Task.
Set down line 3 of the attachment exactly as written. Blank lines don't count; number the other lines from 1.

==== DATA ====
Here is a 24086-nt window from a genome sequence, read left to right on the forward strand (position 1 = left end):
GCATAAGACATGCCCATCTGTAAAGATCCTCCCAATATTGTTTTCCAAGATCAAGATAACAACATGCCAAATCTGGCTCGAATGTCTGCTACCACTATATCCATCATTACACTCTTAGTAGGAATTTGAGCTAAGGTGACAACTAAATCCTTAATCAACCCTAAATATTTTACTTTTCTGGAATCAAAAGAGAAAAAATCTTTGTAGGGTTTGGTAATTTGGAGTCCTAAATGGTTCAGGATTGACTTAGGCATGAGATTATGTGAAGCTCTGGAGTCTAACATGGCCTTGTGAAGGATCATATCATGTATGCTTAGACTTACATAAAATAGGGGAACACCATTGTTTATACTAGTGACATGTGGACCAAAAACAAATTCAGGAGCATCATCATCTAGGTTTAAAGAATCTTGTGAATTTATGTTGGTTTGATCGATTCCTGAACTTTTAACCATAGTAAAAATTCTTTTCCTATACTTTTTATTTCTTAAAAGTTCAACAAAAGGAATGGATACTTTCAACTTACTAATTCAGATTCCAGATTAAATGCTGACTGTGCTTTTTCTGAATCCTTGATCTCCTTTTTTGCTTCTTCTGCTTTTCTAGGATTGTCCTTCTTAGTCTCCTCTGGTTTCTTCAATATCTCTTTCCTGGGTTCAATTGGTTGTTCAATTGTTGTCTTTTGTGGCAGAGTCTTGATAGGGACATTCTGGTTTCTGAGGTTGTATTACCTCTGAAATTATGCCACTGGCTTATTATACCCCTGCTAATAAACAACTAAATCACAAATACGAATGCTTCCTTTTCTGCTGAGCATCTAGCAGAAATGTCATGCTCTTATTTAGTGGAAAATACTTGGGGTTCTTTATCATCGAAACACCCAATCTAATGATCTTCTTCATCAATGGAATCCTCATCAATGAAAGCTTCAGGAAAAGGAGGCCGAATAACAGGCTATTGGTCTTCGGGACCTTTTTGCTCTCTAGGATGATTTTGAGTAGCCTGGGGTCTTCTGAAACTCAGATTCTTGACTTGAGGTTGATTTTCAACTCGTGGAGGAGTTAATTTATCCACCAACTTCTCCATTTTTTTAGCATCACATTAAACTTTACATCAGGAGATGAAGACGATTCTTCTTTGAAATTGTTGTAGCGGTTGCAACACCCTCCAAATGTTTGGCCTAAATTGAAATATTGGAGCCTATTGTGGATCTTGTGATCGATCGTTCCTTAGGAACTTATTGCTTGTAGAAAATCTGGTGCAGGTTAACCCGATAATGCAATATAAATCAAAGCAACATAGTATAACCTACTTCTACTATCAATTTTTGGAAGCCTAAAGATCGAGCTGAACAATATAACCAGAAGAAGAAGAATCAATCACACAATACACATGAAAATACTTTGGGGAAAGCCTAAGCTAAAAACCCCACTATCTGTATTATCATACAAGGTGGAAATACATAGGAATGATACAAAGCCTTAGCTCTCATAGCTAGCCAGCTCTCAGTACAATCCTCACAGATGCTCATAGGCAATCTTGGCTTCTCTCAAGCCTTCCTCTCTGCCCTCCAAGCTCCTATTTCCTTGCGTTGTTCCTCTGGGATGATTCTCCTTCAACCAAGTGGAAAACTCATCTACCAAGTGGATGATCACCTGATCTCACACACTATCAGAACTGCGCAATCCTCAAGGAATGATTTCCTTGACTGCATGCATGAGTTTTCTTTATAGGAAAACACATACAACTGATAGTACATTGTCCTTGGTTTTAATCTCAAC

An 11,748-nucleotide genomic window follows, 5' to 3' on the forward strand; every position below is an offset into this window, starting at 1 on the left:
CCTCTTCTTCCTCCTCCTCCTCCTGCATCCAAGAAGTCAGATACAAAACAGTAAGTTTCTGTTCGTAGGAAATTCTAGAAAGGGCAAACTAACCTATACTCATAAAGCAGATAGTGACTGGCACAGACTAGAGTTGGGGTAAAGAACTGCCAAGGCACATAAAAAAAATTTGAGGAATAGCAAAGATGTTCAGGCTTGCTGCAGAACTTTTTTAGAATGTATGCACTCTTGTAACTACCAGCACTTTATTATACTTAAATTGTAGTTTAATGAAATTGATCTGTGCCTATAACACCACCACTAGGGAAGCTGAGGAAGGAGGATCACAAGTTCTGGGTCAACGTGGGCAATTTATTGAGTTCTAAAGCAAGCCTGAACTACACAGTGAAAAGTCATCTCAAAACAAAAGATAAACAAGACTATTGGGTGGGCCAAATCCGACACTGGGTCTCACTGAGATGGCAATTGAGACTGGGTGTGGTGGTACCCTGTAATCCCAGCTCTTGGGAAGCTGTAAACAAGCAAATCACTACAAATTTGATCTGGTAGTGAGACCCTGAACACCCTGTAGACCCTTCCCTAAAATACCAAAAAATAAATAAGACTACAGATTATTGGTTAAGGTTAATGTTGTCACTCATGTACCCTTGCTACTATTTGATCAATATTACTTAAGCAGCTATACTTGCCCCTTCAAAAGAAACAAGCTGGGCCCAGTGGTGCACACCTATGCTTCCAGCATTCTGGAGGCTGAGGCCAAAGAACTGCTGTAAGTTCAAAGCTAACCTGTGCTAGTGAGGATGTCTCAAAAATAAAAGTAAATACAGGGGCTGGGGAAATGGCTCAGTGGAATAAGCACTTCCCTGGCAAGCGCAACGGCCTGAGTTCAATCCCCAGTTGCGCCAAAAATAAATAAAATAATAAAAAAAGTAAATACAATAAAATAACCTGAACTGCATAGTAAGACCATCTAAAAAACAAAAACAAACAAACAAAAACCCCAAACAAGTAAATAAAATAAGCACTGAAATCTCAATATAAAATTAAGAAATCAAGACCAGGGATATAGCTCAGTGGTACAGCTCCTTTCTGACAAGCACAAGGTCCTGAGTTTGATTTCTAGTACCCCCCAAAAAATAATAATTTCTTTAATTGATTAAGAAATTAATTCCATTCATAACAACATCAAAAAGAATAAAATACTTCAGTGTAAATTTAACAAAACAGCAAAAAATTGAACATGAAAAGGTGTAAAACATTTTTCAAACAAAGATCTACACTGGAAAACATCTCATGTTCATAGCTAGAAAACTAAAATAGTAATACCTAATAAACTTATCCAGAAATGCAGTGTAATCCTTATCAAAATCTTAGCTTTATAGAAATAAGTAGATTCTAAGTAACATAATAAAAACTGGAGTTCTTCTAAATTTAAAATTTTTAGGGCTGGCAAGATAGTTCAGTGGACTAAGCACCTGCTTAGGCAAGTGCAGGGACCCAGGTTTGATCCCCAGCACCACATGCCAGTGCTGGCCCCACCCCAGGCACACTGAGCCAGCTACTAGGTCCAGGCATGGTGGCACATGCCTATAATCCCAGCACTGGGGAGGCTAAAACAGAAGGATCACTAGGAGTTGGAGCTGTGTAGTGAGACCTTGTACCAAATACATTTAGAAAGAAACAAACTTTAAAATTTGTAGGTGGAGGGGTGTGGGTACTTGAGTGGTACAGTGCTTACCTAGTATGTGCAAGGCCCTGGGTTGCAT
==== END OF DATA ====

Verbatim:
An 11,748-nucleotide genomic window follows, 5' to 3' on the forward strand; every position below is an offset into this window, starting at 1 on the left: